Astus wrote:He also has a commentary on the teachings of Linji Yixuan: "Nothing to Do, Nowhere to Go", if you want to look at his way of interpreting Zen.
pung S wrote:Astus, have you read this? Would you say that this is not only TNH's interpretation of Zen, but also a good look at Vietnamese Zen in general?
Astus wrote:I wouldn't call a single man a good source of looking at a whole country's Buddhism, not to mention that TNH is a very creative and innovative teacher (this is not criticism).
pung S wrote:Astus wrote:I wouldn't call a single man a good source of looking at a whole country's Buddhism, not to mention that TNH is a very creative and innovative teacher (this is not criticism).
Of course, I reflected on this later and thought about how silly the question may have been. I have always had the assumption that Thien could be considered a different school of Zen almost. When I saw your description of the book, I was thinking it would be along the lines of Shunryu Suzuki writing a commentary about the teachings of Lin Chi or something- a sort of cross-schools study. I suppose it may not be so. I will just have to pick it up for myself.
To get back on topic, I have read a lot of TNH's books. I would say that if you are already interested in his teachings, you probably won't go wrong with picking up almost any book. Obviously, you might not get what you are looking for if you get Chanting from the Heart, Touching the Earth, or any of the other books that are not really collections of teachings or explanations per se, are more oriented towards the actual "rituals" of practice. Those are still interesting, if you have time to explore.
Thich Nhat Hanh has a commentary on the Heart Sutra that is easy to read, so if you know anything about that particular Sutra, you can probably get a good idea concerning his teaching by comparison.
Like I said, I have read a lot of his books. However, the one I had trouble with was The Sun My Heart. It took me a little longer to get into it. There are a few chapters at least that talk about some rather tough (for me) physics theory. I loaned it to a friend who was a physics major in College and he never got around to reading it. Eventually I read it and liked it.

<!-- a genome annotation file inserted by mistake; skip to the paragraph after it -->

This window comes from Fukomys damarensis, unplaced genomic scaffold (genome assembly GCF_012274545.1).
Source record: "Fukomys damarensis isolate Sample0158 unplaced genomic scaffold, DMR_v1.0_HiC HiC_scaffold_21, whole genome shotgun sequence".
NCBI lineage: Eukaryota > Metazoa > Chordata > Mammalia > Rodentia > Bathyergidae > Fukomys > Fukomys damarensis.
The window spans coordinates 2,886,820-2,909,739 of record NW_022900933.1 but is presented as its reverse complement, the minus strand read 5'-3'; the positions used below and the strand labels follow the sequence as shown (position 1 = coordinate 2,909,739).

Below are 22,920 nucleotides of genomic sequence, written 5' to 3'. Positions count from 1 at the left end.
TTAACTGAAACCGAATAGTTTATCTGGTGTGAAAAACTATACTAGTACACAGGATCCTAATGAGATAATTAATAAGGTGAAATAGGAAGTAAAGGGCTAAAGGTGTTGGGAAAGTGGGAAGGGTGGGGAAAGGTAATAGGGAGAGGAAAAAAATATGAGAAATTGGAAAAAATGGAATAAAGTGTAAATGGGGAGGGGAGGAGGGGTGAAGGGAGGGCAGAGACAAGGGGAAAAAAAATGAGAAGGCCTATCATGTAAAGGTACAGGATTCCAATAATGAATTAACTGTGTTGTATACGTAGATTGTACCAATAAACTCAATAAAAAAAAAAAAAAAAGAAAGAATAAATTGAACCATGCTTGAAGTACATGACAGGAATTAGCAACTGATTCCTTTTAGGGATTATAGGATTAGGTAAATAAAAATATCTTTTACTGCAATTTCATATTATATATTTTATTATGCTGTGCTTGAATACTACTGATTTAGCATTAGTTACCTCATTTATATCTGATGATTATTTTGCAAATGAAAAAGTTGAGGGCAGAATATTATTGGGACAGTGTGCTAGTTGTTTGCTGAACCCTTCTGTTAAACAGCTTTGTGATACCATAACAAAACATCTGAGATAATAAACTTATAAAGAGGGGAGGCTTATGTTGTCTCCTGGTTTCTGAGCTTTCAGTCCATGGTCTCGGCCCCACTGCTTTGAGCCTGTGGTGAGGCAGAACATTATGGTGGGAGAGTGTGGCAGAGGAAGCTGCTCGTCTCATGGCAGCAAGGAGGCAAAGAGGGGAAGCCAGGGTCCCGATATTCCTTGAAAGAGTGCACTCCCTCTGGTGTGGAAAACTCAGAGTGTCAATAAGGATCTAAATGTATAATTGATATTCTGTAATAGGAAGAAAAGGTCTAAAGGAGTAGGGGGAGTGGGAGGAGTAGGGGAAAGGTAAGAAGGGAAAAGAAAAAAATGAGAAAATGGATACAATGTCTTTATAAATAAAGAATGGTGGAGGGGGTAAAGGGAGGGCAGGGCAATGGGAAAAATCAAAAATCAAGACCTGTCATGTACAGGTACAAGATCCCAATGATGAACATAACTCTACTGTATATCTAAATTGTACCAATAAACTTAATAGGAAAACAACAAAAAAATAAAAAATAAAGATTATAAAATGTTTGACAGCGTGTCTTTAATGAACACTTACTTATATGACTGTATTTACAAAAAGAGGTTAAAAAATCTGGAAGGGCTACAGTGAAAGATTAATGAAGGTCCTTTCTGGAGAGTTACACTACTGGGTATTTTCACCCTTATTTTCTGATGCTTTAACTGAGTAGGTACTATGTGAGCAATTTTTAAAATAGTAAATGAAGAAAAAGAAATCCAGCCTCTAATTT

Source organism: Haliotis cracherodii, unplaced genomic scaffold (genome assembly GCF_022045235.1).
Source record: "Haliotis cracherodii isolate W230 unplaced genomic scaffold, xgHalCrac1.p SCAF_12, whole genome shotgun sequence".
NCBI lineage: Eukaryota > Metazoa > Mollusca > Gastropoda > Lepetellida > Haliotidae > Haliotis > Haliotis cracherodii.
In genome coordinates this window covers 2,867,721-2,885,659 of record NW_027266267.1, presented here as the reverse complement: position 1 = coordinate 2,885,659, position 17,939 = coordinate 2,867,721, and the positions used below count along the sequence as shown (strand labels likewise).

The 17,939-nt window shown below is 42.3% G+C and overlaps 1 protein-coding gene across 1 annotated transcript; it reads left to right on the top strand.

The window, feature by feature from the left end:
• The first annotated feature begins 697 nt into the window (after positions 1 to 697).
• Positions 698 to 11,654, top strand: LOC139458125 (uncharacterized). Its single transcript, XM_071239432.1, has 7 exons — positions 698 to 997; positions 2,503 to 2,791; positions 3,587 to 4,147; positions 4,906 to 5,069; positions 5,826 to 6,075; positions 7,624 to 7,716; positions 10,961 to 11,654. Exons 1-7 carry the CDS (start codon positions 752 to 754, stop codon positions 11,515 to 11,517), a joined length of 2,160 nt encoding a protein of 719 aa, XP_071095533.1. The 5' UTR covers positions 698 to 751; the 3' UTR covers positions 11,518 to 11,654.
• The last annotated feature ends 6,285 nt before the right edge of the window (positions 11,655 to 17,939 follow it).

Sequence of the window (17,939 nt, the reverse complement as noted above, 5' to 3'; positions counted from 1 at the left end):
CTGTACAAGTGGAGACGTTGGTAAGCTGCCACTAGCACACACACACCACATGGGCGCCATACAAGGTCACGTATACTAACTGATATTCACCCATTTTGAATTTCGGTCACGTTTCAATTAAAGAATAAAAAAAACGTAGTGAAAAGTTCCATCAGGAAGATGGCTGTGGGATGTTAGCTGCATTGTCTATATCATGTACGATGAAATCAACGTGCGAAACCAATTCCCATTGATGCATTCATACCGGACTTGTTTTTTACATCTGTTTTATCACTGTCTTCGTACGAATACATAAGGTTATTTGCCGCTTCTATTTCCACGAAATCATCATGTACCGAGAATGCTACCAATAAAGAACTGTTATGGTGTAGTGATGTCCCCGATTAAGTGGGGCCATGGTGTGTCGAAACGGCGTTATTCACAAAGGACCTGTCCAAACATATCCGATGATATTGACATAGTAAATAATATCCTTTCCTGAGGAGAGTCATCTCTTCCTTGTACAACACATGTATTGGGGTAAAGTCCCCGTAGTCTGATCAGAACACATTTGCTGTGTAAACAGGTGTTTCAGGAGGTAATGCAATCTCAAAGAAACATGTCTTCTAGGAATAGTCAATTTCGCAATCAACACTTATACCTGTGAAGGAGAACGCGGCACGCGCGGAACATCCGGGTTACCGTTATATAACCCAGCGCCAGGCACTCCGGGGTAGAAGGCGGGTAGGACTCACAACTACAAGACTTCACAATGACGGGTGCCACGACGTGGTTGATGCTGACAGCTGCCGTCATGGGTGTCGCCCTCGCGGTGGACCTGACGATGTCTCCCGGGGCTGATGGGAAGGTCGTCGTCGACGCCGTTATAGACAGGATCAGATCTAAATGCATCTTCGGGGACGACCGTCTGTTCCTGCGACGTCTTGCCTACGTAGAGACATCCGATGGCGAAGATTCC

I hope this is clear.
Jikan wrote:The reason I'm making a study of TNH's books has to do with a research project I'm involved with on the history of "mindfulness" as a distinct, secularized practice in the English-speaking world. TNH is a bridge between the Buddhist world and the mindfulness therapeutic or management model: some of his books are recommended to participants in dialectical behavior therapy, for instance.
I'm interested in his work for its own sake, of course, but this is the reason I'm trying to be systematic about it. I want to understand how his writings are used outside a Buddhist context, and to do that, I need a better handle on his writings as a whole.
rory wrote:I read his "Living Buddha, Living Christ" ages ago & some of his other material. I have to say I rather loathed all of them, he's way to sugary for my taste. I just checked out his work on the Lotus Sutra arg...
omnifriend wrote:if you want to understand the depth of thich nhat hanhs education in buddhism, you have to read understanding our mind. its buddhist psychology. its not really meant to be read as a book as it is is incredibly in depth. its more of a sutta reading, where you absord it into your heart let it resonate with you, and read it very slowly. i have a lot of respect for him as a teacher after reading some of that book.